Wednesday, May 2, 2012

Google Translate Transforms Communication

Global communication has been made easier thanks to Google Translate. The popular service, which began in 2006, has steadily grown to over 200 million active monthly users, with more than 92% of them identified as international users outside of the United States, using both computers and mobile devices according to the digital media culture news site Mashable.

While it has been noted that many free online translation services often sound like literal dictionary translations, Google's ubiquitous presence and digital pervasiveness from the well known Google Search to Gmail to YouTube, and recently, Chrome, have made such flaws a more viable option than not being able to communicate at all.

In fact, global communication is core value not uncommon is at UC San Diego, ranking 7th in the nation with 2,375 international scholars from China, South Korea, India, Japan, Germany, France, and others, according to a publication in the UC San Diego International Center 2010 Annual Report. Student demographics resemble similar statistics with 2,493 international students.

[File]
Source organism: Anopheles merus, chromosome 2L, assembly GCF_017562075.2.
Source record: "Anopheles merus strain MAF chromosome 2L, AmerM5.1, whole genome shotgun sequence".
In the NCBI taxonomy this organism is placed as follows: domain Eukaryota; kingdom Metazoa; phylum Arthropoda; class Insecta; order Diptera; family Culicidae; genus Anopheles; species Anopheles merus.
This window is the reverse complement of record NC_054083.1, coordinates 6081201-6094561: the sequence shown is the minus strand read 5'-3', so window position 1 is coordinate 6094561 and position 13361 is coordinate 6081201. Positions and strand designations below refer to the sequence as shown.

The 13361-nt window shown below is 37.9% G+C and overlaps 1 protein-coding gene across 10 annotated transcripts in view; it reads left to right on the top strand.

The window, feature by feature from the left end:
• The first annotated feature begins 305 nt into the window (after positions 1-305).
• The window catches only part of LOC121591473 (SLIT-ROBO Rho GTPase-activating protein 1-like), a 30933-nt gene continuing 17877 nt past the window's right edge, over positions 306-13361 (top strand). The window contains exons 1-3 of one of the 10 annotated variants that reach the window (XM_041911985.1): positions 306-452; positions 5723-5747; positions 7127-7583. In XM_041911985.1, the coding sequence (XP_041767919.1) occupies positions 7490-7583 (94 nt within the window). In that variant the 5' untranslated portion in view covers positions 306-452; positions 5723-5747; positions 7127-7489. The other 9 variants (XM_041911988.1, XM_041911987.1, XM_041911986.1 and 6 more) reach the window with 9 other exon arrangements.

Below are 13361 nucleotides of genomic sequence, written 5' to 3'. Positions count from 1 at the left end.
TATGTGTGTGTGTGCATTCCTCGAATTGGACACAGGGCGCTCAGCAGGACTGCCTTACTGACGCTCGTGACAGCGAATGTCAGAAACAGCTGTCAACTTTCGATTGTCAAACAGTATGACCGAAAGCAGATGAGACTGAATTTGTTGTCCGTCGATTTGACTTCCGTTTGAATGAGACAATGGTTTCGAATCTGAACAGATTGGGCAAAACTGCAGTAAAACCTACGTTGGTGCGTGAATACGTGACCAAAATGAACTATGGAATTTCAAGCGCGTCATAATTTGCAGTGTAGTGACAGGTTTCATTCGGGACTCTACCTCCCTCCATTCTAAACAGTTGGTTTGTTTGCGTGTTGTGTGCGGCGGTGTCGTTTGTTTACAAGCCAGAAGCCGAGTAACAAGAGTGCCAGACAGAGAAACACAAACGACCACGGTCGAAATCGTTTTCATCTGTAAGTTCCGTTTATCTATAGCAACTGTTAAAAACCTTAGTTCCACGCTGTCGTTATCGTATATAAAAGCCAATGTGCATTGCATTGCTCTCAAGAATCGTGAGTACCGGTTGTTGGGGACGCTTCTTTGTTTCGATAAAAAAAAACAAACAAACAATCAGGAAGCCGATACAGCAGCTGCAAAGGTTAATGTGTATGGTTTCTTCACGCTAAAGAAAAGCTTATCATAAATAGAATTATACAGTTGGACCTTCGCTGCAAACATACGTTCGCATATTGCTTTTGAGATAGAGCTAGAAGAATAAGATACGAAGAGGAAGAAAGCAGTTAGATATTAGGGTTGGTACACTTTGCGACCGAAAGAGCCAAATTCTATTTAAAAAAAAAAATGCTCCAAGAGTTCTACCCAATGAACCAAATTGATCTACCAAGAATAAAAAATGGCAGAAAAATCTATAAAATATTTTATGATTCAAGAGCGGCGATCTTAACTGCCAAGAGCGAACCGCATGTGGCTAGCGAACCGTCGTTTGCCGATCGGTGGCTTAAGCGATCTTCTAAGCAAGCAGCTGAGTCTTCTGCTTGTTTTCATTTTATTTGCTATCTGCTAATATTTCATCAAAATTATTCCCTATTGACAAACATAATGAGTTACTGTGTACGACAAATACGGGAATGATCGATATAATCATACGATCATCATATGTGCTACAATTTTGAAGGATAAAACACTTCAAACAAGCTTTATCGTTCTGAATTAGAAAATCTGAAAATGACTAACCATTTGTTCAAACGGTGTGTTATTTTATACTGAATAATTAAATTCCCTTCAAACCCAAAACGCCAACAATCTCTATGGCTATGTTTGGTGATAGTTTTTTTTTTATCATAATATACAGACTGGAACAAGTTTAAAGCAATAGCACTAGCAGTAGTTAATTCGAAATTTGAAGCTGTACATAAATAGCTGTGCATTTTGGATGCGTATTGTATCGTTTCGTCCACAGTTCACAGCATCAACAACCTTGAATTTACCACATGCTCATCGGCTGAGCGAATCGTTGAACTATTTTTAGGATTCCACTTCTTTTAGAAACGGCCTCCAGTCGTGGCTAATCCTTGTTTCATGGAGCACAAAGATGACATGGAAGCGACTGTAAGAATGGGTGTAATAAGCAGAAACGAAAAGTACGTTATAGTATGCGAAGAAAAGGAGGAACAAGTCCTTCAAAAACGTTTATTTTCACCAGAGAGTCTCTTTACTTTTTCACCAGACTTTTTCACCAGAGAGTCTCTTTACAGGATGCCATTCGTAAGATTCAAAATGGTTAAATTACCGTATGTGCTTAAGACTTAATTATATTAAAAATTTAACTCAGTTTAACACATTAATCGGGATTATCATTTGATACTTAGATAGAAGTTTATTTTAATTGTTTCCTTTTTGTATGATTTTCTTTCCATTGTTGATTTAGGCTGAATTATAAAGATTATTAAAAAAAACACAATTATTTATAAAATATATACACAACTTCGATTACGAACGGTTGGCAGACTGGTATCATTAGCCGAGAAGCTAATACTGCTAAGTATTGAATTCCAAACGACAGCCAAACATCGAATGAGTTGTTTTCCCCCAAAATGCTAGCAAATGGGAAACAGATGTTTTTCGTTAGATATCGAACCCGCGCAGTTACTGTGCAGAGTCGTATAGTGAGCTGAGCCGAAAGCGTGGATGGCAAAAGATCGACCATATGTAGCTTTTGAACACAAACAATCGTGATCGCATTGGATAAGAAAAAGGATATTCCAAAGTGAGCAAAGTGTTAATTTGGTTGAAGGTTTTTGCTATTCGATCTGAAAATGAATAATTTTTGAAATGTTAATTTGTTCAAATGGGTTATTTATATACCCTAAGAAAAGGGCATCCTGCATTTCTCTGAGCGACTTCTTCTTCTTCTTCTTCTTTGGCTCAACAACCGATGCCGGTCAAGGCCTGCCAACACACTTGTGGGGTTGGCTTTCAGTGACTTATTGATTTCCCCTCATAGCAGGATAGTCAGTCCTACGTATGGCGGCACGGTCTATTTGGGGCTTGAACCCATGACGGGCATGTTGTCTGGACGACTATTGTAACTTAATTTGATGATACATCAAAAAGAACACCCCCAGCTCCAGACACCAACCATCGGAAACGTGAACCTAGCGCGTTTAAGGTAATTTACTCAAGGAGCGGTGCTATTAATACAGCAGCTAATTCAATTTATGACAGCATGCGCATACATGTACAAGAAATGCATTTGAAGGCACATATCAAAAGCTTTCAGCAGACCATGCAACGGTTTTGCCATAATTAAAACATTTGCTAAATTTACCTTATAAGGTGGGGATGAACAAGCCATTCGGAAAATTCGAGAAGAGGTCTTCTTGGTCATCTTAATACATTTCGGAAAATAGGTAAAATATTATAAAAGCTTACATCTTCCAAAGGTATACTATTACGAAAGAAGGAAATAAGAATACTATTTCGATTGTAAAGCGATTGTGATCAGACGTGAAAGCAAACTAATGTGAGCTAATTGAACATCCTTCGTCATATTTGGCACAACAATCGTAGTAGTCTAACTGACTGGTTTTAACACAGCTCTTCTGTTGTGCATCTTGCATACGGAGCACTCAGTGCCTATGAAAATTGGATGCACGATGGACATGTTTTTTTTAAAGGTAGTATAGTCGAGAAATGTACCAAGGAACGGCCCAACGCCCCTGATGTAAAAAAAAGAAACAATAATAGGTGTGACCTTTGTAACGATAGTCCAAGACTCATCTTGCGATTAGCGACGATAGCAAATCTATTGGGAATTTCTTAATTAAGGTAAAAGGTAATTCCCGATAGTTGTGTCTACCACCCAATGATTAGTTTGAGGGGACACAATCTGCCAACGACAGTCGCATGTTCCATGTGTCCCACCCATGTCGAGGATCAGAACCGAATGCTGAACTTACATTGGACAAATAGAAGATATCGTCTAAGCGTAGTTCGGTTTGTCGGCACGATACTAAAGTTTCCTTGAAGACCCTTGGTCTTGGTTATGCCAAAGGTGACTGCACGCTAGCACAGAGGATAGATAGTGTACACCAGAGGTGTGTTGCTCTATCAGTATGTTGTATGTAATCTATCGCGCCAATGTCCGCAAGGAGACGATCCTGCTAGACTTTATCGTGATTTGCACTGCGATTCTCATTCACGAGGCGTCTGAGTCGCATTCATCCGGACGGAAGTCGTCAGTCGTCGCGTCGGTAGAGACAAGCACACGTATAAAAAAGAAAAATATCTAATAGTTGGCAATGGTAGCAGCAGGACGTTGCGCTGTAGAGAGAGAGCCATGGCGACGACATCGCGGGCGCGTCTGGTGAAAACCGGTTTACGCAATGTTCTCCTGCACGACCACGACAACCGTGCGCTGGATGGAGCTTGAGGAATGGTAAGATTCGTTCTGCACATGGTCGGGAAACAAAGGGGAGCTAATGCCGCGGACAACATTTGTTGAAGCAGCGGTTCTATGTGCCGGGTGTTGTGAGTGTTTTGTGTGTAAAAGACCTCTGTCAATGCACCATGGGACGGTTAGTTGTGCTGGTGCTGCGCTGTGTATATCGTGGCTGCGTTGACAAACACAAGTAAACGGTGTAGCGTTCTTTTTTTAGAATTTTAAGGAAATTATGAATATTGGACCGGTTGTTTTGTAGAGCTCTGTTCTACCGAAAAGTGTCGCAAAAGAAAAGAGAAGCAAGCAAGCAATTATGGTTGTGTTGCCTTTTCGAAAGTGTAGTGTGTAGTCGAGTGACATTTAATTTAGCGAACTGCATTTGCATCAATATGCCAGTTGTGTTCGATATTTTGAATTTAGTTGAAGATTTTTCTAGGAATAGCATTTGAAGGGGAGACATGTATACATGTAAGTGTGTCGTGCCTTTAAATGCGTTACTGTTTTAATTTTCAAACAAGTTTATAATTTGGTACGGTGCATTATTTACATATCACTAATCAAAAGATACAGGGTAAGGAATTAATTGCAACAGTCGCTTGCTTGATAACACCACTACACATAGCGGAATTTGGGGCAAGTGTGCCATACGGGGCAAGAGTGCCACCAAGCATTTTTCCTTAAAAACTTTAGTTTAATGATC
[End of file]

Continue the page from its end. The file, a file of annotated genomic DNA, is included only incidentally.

These statistics are not only indicative of the university's globalization, but also of the efforts put in by staff and students to exchange knowledge in this digital age. To put it in another perspective, people are exchanging without the constraints of language fluency or dependence on formal schooling. Benefits like tolerance, awareness, and shared culture are priceless considering the recent focus on diversity within the university.

That isn't to say this software is absolutely fine and dandy. It's perhaps the reason why I just failed my Korean Language midterm because of my own reliance on Google Translate to complete homework. Let's just hope the program keeps up with slang, but I'm grateful nonetheless.


  1. You have an interesting news story about increasing use of Google's translation programs and an engaging perspective on the issue as one who has seen the limitations of the software. But how could you 1) make a stronger connection specifically to practices of digital journalism and 2) organize the story so that the newsworthiness and timeliness give it more attention and value.

  2. Thank you for the comments. As for suggestion #2, I should've mentioned that it at the time of the publishing, it was Google Translate's 6th anniversary.